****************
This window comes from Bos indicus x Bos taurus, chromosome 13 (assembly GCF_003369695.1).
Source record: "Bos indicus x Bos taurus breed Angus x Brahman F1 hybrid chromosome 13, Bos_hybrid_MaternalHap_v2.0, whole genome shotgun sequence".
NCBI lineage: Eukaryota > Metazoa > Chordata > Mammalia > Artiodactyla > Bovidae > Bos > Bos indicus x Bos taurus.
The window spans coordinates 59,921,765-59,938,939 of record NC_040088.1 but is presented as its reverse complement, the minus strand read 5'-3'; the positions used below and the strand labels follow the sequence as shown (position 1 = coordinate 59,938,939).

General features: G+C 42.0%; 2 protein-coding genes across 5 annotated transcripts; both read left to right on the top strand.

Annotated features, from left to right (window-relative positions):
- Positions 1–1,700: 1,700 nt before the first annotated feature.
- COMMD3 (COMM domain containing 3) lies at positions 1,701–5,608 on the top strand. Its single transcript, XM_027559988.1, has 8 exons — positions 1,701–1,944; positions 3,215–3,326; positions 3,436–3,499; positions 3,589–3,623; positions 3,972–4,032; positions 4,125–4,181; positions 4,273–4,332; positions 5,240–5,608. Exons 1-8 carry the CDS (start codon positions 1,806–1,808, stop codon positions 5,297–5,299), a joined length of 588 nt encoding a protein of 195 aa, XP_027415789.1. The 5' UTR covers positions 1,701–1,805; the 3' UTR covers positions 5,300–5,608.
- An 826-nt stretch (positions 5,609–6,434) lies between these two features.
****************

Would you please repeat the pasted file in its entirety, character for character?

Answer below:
This window comes from Bos indicus x Bos taurus, chromosome 13 (assembly GCF_003369695.1).
Source record: "Bos indicus x Bos taurus breed Angus x Brahman F1 hybrid chromosome 13, Bos_hybrid_MaternalHap_v2.0, whole genome shotgun sequence".
NCBI lineage: Eukaryota > Metazoa > Chordata > Mammalia > Artiodactyla > Bovidae > Bos > Bos indicus x Bos taurus.
The window spans coordinates 59,921,765-59,938,939 of record NC_040088.1 but is presented as its reverse complement, the minus strand read 5'-3'; the positions used below and the strand labels follow the sequence as shown (position 1 = coordinate 59,938,939).

General features: G+C 42.0%; 2 protein-coding genes across 5 annotated transcripts; both read left to right on the top strand.

Annotated features, from left to right (window-relative positions):
- Positions 1–1,700: 1,700 nt before the first annotated feature.
- COMMD3 (COMM domain containing 3) lies at positions 1,701–5,608 on the top strand. Its single transcript, XM_027559988.1, has 8 exons — positions 1,701–1,944; positions 3,215–3,326; positions 3,436–3,499; positions 3,589–3,623; positions 3,972–4,032; positions 4,125–4,181; positions 4,273–4,332; positions 5,240–5,608. Exons 1-8 carry the CDS (start codon positions 1,806–1,808, stop codon positions 5,297–5,299), a joined length of 588 nt encoding a protein of 195 aa, XP_027415789.1. The 5' UTR covers positions 1,701–1,805; the 3' UTR covers positions 5,300–5,608.
- An 826-nt stretch (positions 5,609–6,434) lies between these two features.